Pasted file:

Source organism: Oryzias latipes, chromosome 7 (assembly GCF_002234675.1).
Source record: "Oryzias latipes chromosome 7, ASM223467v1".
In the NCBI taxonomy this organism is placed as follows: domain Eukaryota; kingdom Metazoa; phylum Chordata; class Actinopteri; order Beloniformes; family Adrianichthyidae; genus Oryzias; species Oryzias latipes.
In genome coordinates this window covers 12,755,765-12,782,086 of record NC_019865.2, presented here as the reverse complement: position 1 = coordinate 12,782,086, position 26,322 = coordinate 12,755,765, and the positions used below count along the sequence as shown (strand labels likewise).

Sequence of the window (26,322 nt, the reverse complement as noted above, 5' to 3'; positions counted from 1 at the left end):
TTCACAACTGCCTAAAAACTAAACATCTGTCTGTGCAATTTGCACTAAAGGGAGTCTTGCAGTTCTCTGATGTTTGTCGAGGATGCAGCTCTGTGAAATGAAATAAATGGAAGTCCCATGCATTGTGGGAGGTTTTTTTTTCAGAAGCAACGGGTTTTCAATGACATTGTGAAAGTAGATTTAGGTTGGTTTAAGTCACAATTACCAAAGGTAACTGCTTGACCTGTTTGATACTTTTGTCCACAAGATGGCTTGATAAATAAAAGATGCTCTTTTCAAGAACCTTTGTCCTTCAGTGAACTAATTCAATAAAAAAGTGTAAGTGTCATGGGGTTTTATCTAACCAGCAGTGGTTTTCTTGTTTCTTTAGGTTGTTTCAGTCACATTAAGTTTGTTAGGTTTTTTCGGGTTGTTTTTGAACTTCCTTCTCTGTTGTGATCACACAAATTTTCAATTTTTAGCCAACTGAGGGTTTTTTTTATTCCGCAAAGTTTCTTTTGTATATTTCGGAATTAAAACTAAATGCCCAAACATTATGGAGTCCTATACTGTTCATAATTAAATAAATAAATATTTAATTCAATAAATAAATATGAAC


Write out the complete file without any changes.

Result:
Source organism: Oryzias latipes, chromosome 7 (assembly GCF_002234675.1).
Source record: "Oryzias latipes chromosome 7, ASM223467v1".
In the NCBI taxonomy this organism is placed as follows: domain Eukaryota; kingdom Metazoa; phylum Chordata; class Actinopteri; order Beloniformes; family Adrianichthyidae; genus Oryzias; species Oryzias latipes.
In genome coordinates this window covers 12,755,765-12,782,086 of record NC_019865.2, presented here as the reverse complement: position 1 = coordinate 12,782,086, position 26,322 = coordinate 12,755,765, and the positions used below count along the sequence as shown (strand labels likewise).

Sequence of the window (26,322 nt, the reverse complement as noted above, 5' to 3'; positions counted from 1 at the left end):
TTCACAACTGCCTAAAAACTAAACATCTGTCTGTGCAATTTGCACTAAAGGGAGTCTTGCAGTTCTCTGATGTTTGTCGAGGATGCAGCTCTGTGAAATGAAATAAATGGAAGTCCCATGCATTGTGGGAGGTTTTTTTTTCAGAAGCAACGGGTTTTCAATGACATTGTGAAAGTAGATTTAGGTTGGTTTAAGTCACAATTACCAAAGGTAACTGCTTGACCTGTTTGATACTTTTGTCCACAAGATGGCTTGATAAATAAAAGATGCTCTTTTCAAGAACCTTTGTCCTTCAGTGAACTAATTCAATAAAAAAGTGTAAGTGTCATGGGGTTTTATCTAACCAGCAGTGGTTTTCTTGTTTCTTTAGGTTGTTTCAGTCACATTAAGTTTGTTAGGTTTTTTCGGGTTGTTTTTGAACTTCCTTCTCTGTTGTGATCACACAAATTTTCAATTTTTAGCCAACTGAGGGTTTTTTTTATTCCGCAAAGTTTCTTTTGTATATTTCGGAATTAAAACTAAATGCCCAAACATTATGGAGTCCTATACTGTTCATAATTAAATAAATAAATATTTAATTCAATAAATAAATATGAAC